Should Nursing Students Be Held to a Higher Standard During COVID-19?

Nursing students received an unexpected email Nov. 13, the Friday before a busy finals week. The message was sent by Danuta Wonjar, Associate Dean for Academic Affairs at Seattle University, who stated that if nursing students continue to disregard social distancing protocols, they will risk a delayed graduation date. Although the email was abrupt, both faculty and students agree that the message was a necessary wake up call.

Over the past few weeks, nursing students have been struggling to balance clinical hours, studying for finals and taking on the challenges of being rising health care providers during a pandemic. Madeline Chheng, the Cohort Vice President for the College of Nursing at Seattle U and a third-year nursing student, thought the email was poorly timed.

“I was a little shocked,” Chheng said. “While I don’t condone partying during this time especially, I think that during a stressful time with finals coming up, this type of thing should have been addressed either early on in the quarter, or over break, to set the expectation going back to school in the winter.”

According to Chheng, students had informed professors of partying within the nursing community, which prompted a response from faculty. Peyton Eastman, a second-year nursing student at Seattle U, described her initial reaction to the email.

“I felt that the email was vague, and I was confused about who was being targeted,” Eastman said.

The threat of a delayed graduation is probable, as partying could cost nursing students their clinical hours and therefore delay their graduation. Kristen Swanson, Dean of the College of Nursing, commented on the possibility of delaying students’ graduation if they attend any parties.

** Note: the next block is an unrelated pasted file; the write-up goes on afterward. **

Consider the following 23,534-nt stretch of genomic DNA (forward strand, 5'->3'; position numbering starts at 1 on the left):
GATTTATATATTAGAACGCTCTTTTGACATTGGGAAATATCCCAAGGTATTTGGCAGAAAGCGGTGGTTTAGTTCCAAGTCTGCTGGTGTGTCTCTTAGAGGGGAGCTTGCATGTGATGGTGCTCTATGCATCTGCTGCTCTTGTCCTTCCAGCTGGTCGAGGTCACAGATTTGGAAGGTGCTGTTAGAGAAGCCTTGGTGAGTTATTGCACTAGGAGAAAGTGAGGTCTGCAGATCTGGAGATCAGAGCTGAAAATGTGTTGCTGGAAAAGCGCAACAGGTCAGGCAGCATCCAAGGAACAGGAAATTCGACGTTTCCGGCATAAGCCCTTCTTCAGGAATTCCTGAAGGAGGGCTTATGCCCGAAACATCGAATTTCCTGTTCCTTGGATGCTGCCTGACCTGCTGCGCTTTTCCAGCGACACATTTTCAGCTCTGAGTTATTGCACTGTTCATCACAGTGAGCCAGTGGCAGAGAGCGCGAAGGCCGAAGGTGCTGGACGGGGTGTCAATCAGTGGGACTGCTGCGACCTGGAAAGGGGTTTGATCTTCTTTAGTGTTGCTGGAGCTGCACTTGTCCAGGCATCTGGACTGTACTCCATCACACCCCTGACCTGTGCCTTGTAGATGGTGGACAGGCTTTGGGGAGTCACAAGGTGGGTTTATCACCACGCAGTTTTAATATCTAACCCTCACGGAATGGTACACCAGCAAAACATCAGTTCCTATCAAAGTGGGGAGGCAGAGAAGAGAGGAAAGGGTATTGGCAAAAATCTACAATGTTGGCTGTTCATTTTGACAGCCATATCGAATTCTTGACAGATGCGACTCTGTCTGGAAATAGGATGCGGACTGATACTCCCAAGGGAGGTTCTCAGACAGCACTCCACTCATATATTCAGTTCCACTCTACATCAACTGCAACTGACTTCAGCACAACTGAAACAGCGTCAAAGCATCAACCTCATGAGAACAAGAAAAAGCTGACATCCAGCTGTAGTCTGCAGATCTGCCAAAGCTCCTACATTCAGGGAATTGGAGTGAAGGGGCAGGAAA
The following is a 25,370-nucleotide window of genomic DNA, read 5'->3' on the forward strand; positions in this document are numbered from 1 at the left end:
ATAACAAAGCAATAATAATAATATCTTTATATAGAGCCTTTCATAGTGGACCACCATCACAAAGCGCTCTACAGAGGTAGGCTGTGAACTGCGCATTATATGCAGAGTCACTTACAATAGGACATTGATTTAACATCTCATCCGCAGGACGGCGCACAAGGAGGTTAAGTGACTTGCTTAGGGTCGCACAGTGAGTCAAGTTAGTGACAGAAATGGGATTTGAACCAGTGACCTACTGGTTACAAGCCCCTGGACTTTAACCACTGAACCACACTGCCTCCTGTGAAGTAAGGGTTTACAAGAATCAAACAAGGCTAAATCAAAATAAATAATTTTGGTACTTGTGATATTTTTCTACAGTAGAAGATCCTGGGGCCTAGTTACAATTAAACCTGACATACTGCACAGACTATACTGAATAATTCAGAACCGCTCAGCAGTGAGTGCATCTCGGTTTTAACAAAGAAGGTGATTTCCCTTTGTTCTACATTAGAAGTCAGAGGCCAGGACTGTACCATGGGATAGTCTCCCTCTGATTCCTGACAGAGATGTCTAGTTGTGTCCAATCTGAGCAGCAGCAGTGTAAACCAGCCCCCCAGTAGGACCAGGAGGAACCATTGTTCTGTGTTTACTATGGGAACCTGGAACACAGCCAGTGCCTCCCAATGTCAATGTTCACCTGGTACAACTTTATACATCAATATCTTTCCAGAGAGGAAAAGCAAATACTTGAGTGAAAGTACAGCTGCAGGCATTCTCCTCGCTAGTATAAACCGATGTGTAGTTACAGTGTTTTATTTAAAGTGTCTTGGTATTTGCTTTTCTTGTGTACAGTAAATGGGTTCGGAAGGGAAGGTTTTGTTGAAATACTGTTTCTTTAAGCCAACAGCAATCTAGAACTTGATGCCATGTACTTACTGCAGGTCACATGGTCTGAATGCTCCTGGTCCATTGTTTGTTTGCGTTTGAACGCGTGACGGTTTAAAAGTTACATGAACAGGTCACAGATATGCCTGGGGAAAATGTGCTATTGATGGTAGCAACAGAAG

“Nursing students have requirements to get in clinical hours.” Swanson said. “If they have to stay away from the clinical space, they can’t complete the course objectives. If you can’t complete the course objectives, you have to wait to retake the course, and you could end up with a delayed graduation.”

Despite the stressful situation, nursing students acknowledged that they are rightfully held to higher standards during the pandemic. With clinical hours being a major requirement, they are putting a larger and more vulnerable group of people at risk of exposure if they act irresponsibly. 

“If our students are being placed in health care facilities to take care of people who are sick and vulnerable, we do not want to be a vector for infection—we want to be a vector for compassion and confident care,” Swanson said.

Chheng added that this pressure is difficult to manage, but necessary. She also added that nursing students need to follow COVID-19 precautions strictly in their day-to-day activities. 

“I think morally and ethically, we should be held to higher standards,” Chheng said. “Maybe not so much that we’re being threatened by the faculty, but I think every person that’s going into a healthcare field should be taking this moment in history seriously and implementing it in their lifestyles, because it’s something that we shouldn’t be doing, but people are doing anyway.”

While nursing students face more responsibility than the average student, Swanson added that attending parties is not unique to the College of Nursing. 

“Their tendency to want to congregate is no different than any other human being’s wish to congregate. The obligation to act wisely is deeper if you are a health care giver,” Swanson added.

Chheng is currently completing clinical hours at the UW Medical Hospital Northwest, and has had a positive experience thus far. Swanson commented on the overall student experience while completing their clinicals this quarter.

“As a whole, our students have done an amazing job,” Swanson said. “Some have been exposed as a consequence of their actions in the community, but I do not believe there has been one case of a student becoming positive from their clinical, and that speaks to what should happen when you cross the threshold of a healthcare facility.”

Hospitals have proven to be a safe space for Seattle U students, and it is their responsibility to guard these facilities. The email serves as a reminder that, for nursing students and beyond, actions affect the community—especially during a pandemic.